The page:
An unrecorded debate of the pros and cons of the fortification design took place within the Commons House on the morning of February 27th. The committee had already recommended changes to the proposed plan, but some members felt that the entire design was conceptually flawed. At the conclusion of the debate, the members of the House resolved that the fortification “be not built according to the platt thereof already appoynted and that in the place there of there be made a battrey.” The Commons then sent notice of their resolution to the Upper House of Assembly, which immediately responded by assenting to the proposed change. The Speaker of the House then appointed a new committee to join with a committee of the Upper House “to call to their assistance any other person or persons they shall thinke fitt and advise & consult of the forme of a battrey to be made in the place of a fortification, and a platt of the sd battery to lay downe in paper and report ye same to this House.”
The textual context of the debate of February 27th implies that the legislators desired a new design that differed fundamentally from the one already submitted, but the precise nature of that substitute structure is clouded by their imprecise and often interchangeable use of architectural terminology. In the context of military architecture, the term “battery” usually denotes a grouping or cluster of artillery, which might reside within a detached structure or form part of a larger fortified landscape. The irregular plan proposed in early 1697, featuring a half-moon mashed against a right triangle, could technically be construed as a detached battery, but that design was wholly rejected on February 27th. Subsequent legislative discussions of this topic use the terms battery, fort, and bastion interchangeably, however, providing clues to interpret the desired object. It appears that the legislators sought to replace the proposed irregular structure with an artillery battery designed according to contemporary professional standards that would form part of a larger and more conventional fortified structure. In short, I believe they sought to construct one bastion of a larger fort.
On March 2nd, after a few days of intense design work, the fortification committee returned to the Commons House with news of a significant development couched within a brief statement. They reported simply that the members of the joint conference “had agreed to ye forme of [a] Battery and laid downe a platt thereof which they presented to this House.” That plat does not survive among the records of South Carolina’s colonial government, but I believe we can identify copies held at two distant archives. The first appears within the aforementioned record book of John Archdale at the Library of Congress. There we find an undated line drawing, labeled “The Draughts of the Forts,” which depicts two nearly-identical quadrangular forts differing only in scale. Although nothing in this plat confirms its connection to South Carolina beyond its association with John Archdale, an identical manuscript copy of the same two forts, drawn by the same hand, is found at the Bodleian Library at Oxford University, and bears the caption “A draught of ye forts of Carolina.”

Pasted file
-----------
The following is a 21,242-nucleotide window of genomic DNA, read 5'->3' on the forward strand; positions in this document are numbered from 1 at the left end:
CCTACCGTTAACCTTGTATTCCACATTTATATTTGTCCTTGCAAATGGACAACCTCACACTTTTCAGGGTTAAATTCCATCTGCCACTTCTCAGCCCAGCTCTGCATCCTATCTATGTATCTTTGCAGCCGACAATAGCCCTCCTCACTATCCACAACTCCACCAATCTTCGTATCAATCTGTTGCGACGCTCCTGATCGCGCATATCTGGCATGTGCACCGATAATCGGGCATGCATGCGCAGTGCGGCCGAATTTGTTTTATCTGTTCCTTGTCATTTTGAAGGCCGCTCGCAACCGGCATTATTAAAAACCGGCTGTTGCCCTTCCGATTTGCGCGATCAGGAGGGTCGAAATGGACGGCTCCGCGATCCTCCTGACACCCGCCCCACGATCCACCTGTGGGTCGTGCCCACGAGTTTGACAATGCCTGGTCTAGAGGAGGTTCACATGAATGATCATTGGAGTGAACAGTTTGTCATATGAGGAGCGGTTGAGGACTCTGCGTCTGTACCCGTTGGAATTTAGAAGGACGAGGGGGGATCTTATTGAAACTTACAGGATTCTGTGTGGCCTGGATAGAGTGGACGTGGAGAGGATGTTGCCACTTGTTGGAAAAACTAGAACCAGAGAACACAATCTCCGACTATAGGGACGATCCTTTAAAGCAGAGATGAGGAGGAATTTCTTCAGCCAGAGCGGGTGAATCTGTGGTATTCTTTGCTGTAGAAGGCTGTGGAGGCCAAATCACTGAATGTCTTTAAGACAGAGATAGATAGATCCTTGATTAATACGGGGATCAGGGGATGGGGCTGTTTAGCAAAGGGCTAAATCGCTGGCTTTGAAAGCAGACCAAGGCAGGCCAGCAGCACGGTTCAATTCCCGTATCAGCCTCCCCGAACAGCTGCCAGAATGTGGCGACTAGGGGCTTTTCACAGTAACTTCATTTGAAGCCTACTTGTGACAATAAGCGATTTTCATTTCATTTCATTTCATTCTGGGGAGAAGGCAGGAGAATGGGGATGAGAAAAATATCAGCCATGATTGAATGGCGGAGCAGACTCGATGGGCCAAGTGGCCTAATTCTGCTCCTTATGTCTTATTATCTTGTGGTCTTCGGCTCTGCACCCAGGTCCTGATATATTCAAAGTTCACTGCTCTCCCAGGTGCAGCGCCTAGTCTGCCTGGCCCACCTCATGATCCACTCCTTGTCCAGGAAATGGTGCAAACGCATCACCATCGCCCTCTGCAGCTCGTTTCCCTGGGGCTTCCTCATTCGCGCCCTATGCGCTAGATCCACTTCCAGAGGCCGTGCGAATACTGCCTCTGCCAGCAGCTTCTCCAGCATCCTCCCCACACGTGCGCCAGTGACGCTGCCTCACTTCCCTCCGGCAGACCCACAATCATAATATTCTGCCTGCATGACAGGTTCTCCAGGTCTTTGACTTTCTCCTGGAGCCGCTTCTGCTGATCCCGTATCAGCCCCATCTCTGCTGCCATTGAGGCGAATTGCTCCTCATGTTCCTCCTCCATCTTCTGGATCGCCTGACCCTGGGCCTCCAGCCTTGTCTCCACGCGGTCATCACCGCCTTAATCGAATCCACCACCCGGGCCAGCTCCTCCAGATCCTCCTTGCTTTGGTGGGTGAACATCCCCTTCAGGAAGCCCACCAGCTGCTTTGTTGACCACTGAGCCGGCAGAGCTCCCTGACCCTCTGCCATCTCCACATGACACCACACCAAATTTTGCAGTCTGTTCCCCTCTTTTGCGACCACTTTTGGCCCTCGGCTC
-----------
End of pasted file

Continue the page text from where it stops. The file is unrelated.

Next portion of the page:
In contrast to the asymmetrical plan adopted by the fortification commissioners at the end of 1696, the symmetrical four-bastion forts illustrated in the Archdale and Oxford plats reflect the geometric discipline that characterized professional military architecture of the late seventeenth century. It seems that the commissioners and the joint committees of the bicameral legislature benefitted from the advice of some local inhabitants who were more knowledgeable about fortification design. Reaching forward to the documentary evidence of a similar fortification episode in late 1703, I believe that the provincial government likely consulted with members of Charleston’s French Huguenot community who were familiar with the geometric designs of the contemporary French engineer Sébastien de Vauban (1633–1707).
If the Archdale and Oxford plats do, in fact, depict the design presented to the South Carolina Commons House on March 2nd, 1696/7, then we can conclude that local authorities abandoned the idea of building a relatively small, self-contained fortification and embraced the construction a larger structure composed of several distinct but interconnected parts. More specifically, the revised design endorsed in March 1697 corresponds to the larger of the two forts depicted on the Archdale and Oxford plats, which includes four symmetrical bastions, each connected to its neighbor by a curtain wall measuring 100 feet in length. A small but significant clue supporting this theory appears in the continuation of the design conversation that was recorded within the journal of the Commons House of Assembly on March 2nd. “Upon debate of ye sd fforme and platt thereof,” the Commons House ordered “that the ffront line of the sd battery be extended 20 ffeete soe yt ye sd line containe 120 ffeete in all and the said committe draw a platt accordingly and call to their assistance whome they shall thinke fitt and lay out ye ground for the sd battery.”